Pubdate: Wed, 13 Jun 2012
Source: Chico Enterprise-Record (CA)
Copyright: 2012 Chico Enterprise-Record
Author: Roger H. Aylworth


OROVILLE - Butte County's supervisors Tuesday launched a process aimed
at crafting a new medical marijuana ordinance to replace the one that
was rejected by county voters last week.

That measure was a strongly worded ordinance that put strict
limitations on the locations where medical marijuana could be
cultivated and on how many plants could be grown on what size lots.

"It was an interesting Tuesday last week," Paul Hahn, Butte County's
chief administrative officer, told the Board of Supervisors, during
the panel's regular meeting.

"We have no ordinance (anymore)," he explained. Right now, according
to Hahn, the only local controls on cannabis cultivation fall on the
criminal side of the ledger.

Hahn said, in the wake of Measure A, the supervisors had a number of

One they didn't have was to just reinstate the ordinance the voters
had killed. He explained any ordinance the county enacted for the next
12 months must be "significantly different" from what was just
rejected. To make matters worse the phrase "significantly changed" is
not as precisely defined as he would wish.

Hahn said the board could adopt a wait-and-see position before doing
anything, because there are a number of cases working their way
through the appellate courts.

"They (the court rulings) may provide some clarity as to what we can
and cannot do," said Hahn.

While it seemed Hahn favored the wait-and-see approach, it was evident
most of the supervisors didn't.

Chico Supervisor Maureen Kirk said it made sense to her to let the
courts make their rulings.

But Supervisor Larry Wahl of Chico demanded to know "which one" of the
court cases should they wait for. Kirk didn't answer but a voice from
the audience shouted, "All of them."

Wahl and Oroville Supervisor Bill Connelly said they were frustrated
because they were hearing from constituents who claimed to have been
frightened and overtly intimidated by marijuana growers. The pair said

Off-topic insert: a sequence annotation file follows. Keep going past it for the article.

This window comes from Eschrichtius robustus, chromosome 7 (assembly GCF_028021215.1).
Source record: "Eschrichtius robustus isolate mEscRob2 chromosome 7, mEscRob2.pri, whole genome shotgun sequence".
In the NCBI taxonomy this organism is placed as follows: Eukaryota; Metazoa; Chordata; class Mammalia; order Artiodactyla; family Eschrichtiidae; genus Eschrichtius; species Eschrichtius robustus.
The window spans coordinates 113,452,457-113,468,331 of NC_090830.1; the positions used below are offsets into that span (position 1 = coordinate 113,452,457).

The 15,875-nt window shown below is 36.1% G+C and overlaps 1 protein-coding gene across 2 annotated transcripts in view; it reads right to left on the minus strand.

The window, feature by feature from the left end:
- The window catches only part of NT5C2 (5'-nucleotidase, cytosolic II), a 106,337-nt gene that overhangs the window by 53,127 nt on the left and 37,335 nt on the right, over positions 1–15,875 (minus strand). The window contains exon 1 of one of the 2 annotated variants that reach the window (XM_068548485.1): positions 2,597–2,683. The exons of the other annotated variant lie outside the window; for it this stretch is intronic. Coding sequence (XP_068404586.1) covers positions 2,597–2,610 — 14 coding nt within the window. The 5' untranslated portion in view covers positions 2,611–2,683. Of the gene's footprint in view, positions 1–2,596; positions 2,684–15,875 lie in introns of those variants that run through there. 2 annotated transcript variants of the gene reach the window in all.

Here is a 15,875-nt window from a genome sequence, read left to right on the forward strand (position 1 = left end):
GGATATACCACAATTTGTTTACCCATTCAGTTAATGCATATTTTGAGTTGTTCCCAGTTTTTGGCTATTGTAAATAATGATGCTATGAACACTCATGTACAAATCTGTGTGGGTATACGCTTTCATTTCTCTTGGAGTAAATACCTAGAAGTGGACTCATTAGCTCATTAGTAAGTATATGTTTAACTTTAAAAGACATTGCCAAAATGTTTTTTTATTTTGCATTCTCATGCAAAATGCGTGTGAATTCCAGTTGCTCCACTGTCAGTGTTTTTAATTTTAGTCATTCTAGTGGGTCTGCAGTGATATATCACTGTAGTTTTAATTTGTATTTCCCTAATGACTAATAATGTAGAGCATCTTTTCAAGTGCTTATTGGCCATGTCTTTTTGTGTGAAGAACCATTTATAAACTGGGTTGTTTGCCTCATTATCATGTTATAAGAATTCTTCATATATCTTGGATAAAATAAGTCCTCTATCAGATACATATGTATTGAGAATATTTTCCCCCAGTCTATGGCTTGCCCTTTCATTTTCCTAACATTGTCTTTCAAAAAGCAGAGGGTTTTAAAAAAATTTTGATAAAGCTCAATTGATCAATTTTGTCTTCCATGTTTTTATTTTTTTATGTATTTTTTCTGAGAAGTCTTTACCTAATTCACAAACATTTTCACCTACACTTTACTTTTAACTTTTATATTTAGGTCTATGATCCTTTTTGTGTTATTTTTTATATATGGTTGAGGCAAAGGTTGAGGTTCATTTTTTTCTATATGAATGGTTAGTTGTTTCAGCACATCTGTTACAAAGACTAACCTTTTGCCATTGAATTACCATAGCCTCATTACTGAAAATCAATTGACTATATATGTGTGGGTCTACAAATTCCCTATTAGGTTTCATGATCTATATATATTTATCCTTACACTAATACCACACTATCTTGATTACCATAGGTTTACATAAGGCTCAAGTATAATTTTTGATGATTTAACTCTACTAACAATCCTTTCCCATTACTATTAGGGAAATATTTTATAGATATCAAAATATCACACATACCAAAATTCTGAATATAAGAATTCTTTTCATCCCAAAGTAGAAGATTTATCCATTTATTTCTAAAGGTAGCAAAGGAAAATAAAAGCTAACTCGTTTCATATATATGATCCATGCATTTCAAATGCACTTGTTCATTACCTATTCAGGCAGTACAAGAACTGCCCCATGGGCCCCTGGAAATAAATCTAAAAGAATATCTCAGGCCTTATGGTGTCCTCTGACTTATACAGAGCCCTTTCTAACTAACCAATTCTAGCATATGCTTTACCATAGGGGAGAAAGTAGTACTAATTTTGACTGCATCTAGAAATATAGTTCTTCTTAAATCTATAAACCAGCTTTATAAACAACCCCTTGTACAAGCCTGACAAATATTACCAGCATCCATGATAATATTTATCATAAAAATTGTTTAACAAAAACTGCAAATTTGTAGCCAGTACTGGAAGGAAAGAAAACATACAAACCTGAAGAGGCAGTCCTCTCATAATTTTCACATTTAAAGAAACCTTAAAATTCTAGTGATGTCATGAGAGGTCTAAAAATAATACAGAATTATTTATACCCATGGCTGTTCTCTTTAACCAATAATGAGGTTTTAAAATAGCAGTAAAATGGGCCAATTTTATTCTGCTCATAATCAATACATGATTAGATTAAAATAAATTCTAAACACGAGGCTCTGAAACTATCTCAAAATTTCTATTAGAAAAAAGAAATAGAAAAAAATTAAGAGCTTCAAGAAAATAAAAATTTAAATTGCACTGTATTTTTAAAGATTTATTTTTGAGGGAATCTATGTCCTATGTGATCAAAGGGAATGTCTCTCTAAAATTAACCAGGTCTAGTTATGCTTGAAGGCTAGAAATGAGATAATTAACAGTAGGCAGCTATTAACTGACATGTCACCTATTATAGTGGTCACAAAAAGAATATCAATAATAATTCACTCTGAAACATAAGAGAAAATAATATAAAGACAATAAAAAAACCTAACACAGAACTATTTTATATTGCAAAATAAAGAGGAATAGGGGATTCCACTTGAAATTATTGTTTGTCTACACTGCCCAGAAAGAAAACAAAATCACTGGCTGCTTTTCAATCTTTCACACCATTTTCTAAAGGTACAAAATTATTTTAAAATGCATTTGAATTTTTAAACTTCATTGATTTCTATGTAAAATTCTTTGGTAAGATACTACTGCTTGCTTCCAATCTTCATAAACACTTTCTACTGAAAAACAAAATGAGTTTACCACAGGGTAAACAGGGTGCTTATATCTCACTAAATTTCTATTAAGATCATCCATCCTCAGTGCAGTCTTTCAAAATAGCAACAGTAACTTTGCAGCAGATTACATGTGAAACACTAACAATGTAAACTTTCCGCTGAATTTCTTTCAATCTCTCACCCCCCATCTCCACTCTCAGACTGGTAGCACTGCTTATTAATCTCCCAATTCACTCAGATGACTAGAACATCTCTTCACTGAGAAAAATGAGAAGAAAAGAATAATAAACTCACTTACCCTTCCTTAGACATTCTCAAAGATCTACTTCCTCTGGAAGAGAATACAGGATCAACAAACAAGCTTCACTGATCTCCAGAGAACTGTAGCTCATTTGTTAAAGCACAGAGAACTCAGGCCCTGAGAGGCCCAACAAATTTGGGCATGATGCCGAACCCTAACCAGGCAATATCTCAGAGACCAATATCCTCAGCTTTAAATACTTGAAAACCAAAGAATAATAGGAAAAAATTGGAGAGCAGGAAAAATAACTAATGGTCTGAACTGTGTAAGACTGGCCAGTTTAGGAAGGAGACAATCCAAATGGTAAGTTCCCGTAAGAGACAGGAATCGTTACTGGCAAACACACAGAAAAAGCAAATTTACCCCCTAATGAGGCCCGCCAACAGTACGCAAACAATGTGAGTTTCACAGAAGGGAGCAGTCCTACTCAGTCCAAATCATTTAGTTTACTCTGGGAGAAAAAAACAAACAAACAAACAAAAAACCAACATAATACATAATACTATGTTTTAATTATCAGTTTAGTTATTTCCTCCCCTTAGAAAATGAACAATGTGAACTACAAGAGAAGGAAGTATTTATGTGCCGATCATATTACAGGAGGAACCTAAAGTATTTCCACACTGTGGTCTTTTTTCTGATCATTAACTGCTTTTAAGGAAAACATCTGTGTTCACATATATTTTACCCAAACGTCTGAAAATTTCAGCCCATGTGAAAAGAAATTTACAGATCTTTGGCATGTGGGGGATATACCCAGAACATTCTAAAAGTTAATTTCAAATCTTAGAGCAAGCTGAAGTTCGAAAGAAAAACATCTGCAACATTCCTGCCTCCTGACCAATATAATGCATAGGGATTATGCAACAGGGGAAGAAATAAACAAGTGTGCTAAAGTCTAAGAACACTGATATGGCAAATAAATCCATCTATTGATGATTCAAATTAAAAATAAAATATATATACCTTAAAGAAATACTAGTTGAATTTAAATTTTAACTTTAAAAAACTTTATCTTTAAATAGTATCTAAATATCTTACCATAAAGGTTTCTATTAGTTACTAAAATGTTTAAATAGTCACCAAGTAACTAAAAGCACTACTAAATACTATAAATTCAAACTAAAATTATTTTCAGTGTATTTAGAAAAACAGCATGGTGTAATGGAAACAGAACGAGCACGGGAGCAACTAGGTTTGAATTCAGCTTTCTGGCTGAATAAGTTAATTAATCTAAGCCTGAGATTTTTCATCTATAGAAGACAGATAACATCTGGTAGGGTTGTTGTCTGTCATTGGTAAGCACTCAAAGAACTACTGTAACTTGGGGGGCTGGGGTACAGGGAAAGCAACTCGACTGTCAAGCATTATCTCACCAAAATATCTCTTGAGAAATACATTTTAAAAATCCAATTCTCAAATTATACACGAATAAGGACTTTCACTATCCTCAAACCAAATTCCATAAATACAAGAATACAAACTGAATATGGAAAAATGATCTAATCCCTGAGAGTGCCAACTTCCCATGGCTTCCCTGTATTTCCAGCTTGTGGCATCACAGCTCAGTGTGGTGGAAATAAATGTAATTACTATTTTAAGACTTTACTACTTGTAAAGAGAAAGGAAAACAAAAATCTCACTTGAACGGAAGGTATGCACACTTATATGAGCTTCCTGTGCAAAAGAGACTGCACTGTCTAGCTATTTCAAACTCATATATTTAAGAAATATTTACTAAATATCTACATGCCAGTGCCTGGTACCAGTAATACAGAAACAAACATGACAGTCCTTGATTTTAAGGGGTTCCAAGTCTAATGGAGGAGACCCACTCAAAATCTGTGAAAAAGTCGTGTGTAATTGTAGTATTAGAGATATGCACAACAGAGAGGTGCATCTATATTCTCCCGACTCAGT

they felt the need to do something to protect them.

Richard Tognoli, an advocate for medical marijuana who has often
spoken to the board, said the last ordinance ran into trouble because
both the supervisors and the marijuana supporters got angry with one

He said growers were talking about creating an association aimed at
policing its own members to avoid "bad neighbor" issues.

Dan Levine, another supporter of the growers, said nobody was ever
opposed to reasonable regulations.

"This is a business. Medicine is a business, whether we like it or
not," and it is in the best interest of the business to weed out the
"bad apples that are disrespectful of their neighbors," said Levine.

"Good luck on policing your own. If they will threaten me, and they
do, then they will threaten you," said Connelly to Levine.

Connelly and Wahl said something had to be done to protect the people
on the other side of the fence from the growers.

Without taking a vote, the panel advised Hahn to develop a process to
craft a new ordinance. The board made it clear they want to draw in
representatives of marijuana interests, as well as county staff,
community members and others to help craft something that will be a
reasonable compromise for all sides.

Hahn said he would come back to the board for its July 31 meeting, not
with an ordinance, but with a proposal for trying to create one.

He said the last thing he wanted to see was a public hearing filled
with 600 people who wanted to yell at the supervisors, as happened at
least three times during the spring 2011 hearings on the recently
voter-voided ordinance.
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